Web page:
Avanti and ST iDirect link satellite and land 5G
Two satellite companies, in the US and UK, have cooperated to integrate a live satellite network into a commercially available 5G core network.
London-based satellite operator Avanti Communications and northern Virginia's ST Engineering iDirect are working together in the project.
The two companies say satellite technology will prove important in extending 5G service to developing countries, rural areas, and on board ships, aircraft, and trains.
Avanti's regional manager in West Africa, Jane Egerton-Idehen, has spoken and written about how important integrating satellite and land 5G will be for connecting regions like hers.
She herself grew up in the Ajegunle neighborhood of Lagos, which she describes as an ironically named slum. (Ajegunle, in Yoruba, means "a place where riches dwells.")
"It takes an ecosystem" to drive 5G in places like Nigeria, with attractively priced connectivity appearing at the same time new applications that use it, she says.
It is a technology the EU has backed, in a public-private SaT5G Project which promotes cross-industry standards for how satellites will communicate with land-based 5G networks.
Avanti and iDirect demonstrated their approach to the technology in 2019.
Partnering with the University of Surrey's 5G Innovation Center and video streaming provider Broadpeak, they showed how 4K video can find the best route at any given moment from a device to the parallel satellite-terrestrial 5G network, by using approaches like bit rate adaptation and layered video streams.
France's Airbus, Israel's Gilat satellite networks, and Zodiac aerospace (now part of Safran) showed at the same time how satellite 5G help could provide in-flight entertainment and connectivity to passengers flying at 10,000 meters in an Airbus 320.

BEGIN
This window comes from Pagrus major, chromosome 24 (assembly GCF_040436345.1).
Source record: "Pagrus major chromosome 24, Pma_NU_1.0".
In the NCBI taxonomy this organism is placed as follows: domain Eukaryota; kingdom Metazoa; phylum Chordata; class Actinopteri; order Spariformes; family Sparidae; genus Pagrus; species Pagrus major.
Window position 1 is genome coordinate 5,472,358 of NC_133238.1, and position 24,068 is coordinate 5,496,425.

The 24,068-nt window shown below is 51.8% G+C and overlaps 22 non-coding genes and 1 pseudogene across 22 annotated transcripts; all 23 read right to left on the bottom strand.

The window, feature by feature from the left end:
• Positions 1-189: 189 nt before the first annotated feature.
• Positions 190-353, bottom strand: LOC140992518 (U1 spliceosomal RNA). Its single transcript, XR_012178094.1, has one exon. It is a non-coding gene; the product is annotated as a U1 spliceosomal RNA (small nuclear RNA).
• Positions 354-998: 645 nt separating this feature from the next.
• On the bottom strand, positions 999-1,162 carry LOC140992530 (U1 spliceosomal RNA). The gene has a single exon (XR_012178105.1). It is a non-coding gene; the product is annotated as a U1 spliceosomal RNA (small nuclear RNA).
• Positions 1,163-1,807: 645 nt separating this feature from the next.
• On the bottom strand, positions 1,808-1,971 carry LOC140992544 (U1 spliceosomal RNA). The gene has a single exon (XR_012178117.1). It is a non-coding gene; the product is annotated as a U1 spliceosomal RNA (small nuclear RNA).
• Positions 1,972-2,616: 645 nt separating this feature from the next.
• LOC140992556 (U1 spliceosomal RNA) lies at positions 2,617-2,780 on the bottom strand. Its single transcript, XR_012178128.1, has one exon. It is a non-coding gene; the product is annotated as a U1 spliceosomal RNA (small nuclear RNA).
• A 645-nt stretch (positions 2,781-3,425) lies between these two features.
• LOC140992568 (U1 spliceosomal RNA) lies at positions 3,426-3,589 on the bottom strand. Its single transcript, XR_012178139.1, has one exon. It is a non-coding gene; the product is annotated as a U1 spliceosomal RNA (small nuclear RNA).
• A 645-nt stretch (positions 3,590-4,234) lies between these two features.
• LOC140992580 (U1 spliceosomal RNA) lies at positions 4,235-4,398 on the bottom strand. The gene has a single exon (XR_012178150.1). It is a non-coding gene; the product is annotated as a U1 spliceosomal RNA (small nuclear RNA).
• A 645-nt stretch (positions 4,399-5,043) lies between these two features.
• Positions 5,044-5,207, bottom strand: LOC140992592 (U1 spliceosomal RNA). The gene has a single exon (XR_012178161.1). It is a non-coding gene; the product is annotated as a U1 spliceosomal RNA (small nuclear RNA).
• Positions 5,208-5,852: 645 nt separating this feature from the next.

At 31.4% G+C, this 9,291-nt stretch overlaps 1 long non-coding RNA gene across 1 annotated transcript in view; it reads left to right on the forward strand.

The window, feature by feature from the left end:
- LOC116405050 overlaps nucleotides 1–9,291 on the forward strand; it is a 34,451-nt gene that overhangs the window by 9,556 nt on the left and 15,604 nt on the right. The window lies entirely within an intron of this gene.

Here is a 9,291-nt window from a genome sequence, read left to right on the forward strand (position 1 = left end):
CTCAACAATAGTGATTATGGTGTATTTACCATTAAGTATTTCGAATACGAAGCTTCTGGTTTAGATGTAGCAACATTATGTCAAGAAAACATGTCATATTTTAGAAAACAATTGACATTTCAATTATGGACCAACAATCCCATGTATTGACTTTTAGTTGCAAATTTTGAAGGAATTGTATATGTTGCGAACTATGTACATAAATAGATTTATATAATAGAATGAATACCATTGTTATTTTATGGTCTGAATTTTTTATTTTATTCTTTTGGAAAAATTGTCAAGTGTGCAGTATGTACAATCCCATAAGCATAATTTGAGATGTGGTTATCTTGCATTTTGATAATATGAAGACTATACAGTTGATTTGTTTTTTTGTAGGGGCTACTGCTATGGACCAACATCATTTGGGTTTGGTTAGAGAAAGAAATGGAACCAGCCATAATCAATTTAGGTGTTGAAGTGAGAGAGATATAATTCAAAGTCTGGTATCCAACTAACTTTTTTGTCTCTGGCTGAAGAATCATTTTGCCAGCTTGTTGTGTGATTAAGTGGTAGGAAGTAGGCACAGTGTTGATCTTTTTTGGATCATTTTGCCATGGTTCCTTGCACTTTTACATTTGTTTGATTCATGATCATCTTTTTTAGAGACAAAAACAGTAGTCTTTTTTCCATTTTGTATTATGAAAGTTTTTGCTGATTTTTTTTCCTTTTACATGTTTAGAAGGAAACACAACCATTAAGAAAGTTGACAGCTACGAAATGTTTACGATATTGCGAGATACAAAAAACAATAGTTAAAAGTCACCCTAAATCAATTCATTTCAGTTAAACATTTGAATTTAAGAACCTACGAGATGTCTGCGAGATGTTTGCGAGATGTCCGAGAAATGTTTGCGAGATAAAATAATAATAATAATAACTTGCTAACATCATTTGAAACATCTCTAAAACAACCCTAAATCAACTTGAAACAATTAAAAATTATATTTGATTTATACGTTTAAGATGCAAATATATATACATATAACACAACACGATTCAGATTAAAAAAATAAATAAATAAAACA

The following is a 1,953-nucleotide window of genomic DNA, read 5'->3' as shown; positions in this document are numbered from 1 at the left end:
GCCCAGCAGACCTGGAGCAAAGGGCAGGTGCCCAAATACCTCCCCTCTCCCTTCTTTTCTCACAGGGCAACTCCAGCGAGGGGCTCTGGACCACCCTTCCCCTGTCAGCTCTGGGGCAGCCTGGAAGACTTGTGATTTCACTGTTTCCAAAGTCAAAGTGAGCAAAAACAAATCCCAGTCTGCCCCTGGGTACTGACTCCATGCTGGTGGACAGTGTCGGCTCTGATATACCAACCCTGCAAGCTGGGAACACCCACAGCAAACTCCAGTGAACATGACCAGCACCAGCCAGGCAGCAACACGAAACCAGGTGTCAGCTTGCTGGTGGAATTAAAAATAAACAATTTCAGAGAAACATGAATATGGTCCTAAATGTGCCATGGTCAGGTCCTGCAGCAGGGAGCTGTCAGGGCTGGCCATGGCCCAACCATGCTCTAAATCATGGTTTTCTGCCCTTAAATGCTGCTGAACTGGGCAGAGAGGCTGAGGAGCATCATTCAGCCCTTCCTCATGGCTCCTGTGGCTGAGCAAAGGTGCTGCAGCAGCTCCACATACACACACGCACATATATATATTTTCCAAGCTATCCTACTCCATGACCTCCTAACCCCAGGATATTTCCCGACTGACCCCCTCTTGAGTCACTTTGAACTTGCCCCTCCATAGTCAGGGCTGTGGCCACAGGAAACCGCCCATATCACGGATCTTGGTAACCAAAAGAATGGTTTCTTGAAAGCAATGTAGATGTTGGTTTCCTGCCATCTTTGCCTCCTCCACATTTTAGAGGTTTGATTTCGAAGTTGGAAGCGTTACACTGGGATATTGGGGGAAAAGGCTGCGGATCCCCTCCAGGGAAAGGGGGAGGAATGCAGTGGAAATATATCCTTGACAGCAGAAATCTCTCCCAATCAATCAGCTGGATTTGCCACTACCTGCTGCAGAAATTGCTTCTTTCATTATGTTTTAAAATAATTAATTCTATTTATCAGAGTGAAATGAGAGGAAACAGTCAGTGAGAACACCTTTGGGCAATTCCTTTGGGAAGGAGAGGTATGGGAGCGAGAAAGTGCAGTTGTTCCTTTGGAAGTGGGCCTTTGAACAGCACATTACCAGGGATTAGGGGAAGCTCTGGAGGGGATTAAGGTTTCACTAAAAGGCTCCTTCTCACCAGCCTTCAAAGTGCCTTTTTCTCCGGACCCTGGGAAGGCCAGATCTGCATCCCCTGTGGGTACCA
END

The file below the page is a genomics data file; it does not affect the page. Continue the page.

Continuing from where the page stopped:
Those companies are all part of the SaT5G consortium, which has 16 partners, including BT. Avanti won an €8.3 million (US$9.8 million) contract in 2017 to take the lead in the consortium's aim at integrating satellite technology seamlessly into future 5G networks.
5G is getting dishy
The test was the first attempt at integrating an unmodified, standard land-based 5G with a live satellite network, and successfully performed several tasks simulating real-life use cases.
Both companies are describing it as a major milestone for the technology.
It validates "benefits for specific use cases that are unlocked by 5G," says ST Engineering iDirect's Semir Hassanaly.
Avanti's GEO HYLAS-4 satellite, which was launched in 2018, linked to a ground Earth station at Goonhilly in Cornwall, where it then connected with a 5G-enabled ST Engineering iDirect hub.
The mile-high view
Satellite 5G is moving from a slow, unreliable last resort for poorly served developing countries and rural areas, into a more nimble technology that's better suited for the consumer market.
Older satellites used a single broad beam to cover areas of thousands of kilometers. The newer generation of high-throughput satellites (HTS) use a spot-beam technology, reusing high-frequency bandwidth as needed across multiple narrow spot beams, focused on areas of hundreds of kilometers instead.
And satellite technology is also helped along by advances in launch vehicles, and satellite components growing smaller and more power efficient.
At the same time, more open network architectures make it easier for satellite, wireless and fixed providers to work together.
So users may soon be seeing the benefits, from Ajegunle to the friendly skies.
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- Satellite broadband's future to be formed by multi-orbit constellations, SES CEO says
- After years in the cold, satellite is hot again
- Musk's Starlink is 'not some huge threat to telcos'
— Pádraig Belton, contributing editor special to, Light Reading
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